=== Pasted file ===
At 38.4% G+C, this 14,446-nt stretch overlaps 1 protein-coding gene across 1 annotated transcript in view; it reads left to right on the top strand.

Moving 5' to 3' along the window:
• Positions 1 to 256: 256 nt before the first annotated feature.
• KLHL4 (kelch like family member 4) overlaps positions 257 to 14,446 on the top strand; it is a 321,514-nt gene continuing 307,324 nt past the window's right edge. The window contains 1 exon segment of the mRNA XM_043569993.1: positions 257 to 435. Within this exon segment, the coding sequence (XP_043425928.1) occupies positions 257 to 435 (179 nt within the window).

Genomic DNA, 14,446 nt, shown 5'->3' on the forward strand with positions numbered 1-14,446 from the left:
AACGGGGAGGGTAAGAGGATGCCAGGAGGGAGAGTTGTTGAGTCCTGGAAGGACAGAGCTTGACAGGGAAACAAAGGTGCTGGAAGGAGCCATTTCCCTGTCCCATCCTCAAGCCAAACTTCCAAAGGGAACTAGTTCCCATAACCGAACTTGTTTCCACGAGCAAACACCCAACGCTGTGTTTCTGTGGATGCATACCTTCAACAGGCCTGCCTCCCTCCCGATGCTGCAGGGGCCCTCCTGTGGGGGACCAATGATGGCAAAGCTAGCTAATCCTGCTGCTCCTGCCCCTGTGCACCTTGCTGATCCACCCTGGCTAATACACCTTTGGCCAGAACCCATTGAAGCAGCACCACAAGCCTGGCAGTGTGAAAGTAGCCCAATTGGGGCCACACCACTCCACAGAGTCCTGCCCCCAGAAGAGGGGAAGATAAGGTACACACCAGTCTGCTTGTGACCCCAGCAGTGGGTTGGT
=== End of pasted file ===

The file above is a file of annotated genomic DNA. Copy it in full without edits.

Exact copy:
At 38.4% G+C, this 14,446-nt stretch overlaps 1 protein-coding gene across 1 annotated transcript in view; it reads left to right on the top strand.

Moving 5' to 3' along the window:
• Positions 1 to 256: 256 nt before the first annotated feature.
• KLHL4 (kelch like family member 4) overlaps positions 257 to 14,446 on the top strand; it is a 321,514-nt gene continuing 307,324 nt past the window's right edge. The window contains 1 exon segment of the mRNA XM_043569993.1: positions 257 to 435. Within this exon segment, the coding sequence (XP_043425928.1) occupies positions 257 to 435 (179 nt within the window).

Genomic DNA, 14,446 nt, shown 5'->3' on the forward strand with positions numbered 1-14,446 from the left:
AACGGGGAGGGTAAGAGGATGCCAGGAGGGAGAGTTGTTGAGTCCTGGAAGGACAGAGCTTGACAGGGAAACAAAGGTGCTGGAAGGAGCCATTTCCCTGTCCCATCCTCAAGCCAAACTTCCAAAGGGAACTAGTTCCCATAACCGAACTTGTTTCCACGAGCAAACACCCAACGCTGTGTTTCTGTGGATGCATACCTTCAACAGGCCTGCCTCCCTCCCGATGCTGCAGGGGCCCTCCTGTGGGGGACCAATGATGGCAAAGCTAGCTAATCCTGCTGCTCCTGCCCCTGTGCACCTTGCTGATCCACCCTGGCTAATACACCTTTGGCCAGAACCCATTGAAGCAGCACCACAAGCCTGGCAGTGTGAAAGTAGCCCAATTGGGGCCACACCACTCCACAGAGTCCTGCCCCCAGAAGAGGGGAAGATAAGGTACACACCAGTCTGCTTGTGACCCCAGCAGTGGGTTGGT